Lt. General Yengeni then responded to Mr Maynier’s questions. When looking at the top heaviness of ranks of generals and admirals in Department, that may seem too top heavy for South African standards. But if looking at the strength of personnel on the ground, there are currently around 78,000. There are 245 generals out of 78,000. Lt General Yengeni believed that is not very top heavy. He thinks that the issue is a question of salaries that are paid to generals which are totally different than the salaries paid to lower levels. In regards to the issue on why the DoD did not implement its own policy in 1998, he does not understand the question. Is the question referring to members that did not go through the integration? The last question was on reduction in strength, on how the Department will do that and the costs. At this stage, when reducing the strength, there would be a contradiction with the commitments. The government’s commitment for Defence is that they have to be where they are needed. For example, South African troops are deployed in the Democratic Republic of Congo and Uganda, and the borders also have to be looked at. There are also other commitments, such as disaster relief that are unplanned. If strength is reduced, how will these issues be dealt with? Thus, if they go through the process of reduction, commitments will have to be sacrificed.  

Major General de Wit responded to Mr Maynier’s question on reduction. Although the writers of the Defence Review planned for reduction, the reality on the ground is that it would be very difficult for the Department to go to that reduction. Therefore there will still be debates that unfold as the process is implemented. When looking at reduction, it may be a process that needs bigger government debate, and also interdepartmental transfers to other government partners. Therefore, it might be a combination of subsidy, interdepartmental transfers, and exit models. With exit models, it is too early to speculate the cost. Major General de Wit also wanted to comment the HR cost, there is a new structure and establishment table that restrain rank inflation. That is the driver. There needs to be a sound ratio. The organisational design needs to be applied.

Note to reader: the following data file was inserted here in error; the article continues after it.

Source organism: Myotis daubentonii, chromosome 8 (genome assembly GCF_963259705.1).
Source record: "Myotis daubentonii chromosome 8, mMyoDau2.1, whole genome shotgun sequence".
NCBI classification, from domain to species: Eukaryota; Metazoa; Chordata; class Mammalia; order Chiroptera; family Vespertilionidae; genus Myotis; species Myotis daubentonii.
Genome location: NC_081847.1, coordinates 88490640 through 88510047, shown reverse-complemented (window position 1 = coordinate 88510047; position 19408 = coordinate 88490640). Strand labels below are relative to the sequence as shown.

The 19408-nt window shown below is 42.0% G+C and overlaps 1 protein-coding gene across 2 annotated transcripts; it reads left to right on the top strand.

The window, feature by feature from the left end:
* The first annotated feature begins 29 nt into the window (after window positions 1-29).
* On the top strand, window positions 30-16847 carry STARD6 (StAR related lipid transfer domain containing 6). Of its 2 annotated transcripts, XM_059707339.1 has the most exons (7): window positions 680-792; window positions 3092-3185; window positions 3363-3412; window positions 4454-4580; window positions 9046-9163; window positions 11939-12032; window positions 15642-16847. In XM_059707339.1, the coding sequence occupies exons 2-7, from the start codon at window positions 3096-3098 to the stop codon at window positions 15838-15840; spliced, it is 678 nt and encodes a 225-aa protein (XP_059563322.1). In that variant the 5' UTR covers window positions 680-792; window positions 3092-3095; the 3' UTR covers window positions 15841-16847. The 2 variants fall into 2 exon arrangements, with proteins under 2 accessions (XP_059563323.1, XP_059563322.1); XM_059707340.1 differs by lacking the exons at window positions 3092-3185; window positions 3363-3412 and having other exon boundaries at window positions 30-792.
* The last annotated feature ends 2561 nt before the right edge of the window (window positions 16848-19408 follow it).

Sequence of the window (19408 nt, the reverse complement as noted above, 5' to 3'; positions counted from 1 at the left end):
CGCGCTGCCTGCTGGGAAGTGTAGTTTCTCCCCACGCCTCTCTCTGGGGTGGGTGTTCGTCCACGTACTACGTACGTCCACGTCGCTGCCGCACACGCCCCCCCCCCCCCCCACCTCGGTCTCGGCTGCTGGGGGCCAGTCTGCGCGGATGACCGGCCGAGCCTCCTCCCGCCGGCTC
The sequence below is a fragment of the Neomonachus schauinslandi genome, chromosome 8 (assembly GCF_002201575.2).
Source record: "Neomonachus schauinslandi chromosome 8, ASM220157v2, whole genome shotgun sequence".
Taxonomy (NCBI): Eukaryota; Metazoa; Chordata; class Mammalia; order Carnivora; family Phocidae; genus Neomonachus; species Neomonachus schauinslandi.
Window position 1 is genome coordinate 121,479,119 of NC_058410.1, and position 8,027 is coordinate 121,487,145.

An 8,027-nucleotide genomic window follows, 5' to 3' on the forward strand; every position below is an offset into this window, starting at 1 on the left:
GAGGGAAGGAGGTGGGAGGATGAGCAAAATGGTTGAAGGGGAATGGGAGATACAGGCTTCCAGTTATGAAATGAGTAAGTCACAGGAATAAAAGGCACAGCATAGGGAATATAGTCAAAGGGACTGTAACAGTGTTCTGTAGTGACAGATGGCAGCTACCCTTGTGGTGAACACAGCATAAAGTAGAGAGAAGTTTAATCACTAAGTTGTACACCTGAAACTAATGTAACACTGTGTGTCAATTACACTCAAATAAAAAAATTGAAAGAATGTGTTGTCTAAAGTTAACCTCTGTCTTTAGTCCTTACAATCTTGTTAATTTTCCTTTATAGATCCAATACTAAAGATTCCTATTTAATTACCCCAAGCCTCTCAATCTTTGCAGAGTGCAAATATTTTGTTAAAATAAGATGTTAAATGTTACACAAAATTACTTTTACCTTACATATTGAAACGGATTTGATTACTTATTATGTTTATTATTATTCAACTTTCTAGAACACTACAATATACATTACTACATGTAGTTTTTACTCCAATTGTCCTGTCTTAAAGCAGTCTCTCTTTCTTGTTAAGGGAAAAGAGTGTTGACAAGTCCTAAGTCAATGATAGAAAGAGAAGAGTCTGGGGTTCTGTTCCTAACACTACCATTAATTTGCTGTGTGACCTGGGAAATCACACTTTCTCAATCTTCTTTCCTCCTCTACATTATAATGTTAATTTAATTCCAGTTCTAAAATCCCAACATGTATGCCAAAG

With regards to the 1998 review, Major General de Wit thought that Mr Maynier had a good question, but it must be understood that at the time it was written, it was a time when they did not envision the scale and deployment that South Africa would be involved with today. For example, today South Africa is involved with peace keeping operations. Therefore, he believes that option was totally inappropriate. And, of the 21,000 reserve members, those are mainly people who are unemployed. It is not easy system for South Africa, taking the country’s economic realities into consideration.

Mr S Esau (DA) commented that there needs to be further elaboration on why the sudden reduction. Is it to revitalise? Clearly there needs to be motivations of what is in the system and what needs to be cleared out of the system. The Mobility Exit Mechanism has been an on-going nightmare that this Department has failed to resolve. Mr Esau noted that he thinks it is unacceptable what is currently happening, that critical skills are sacrificed. The Committee needs to look seriously and monitor this. The responses were not sufficient.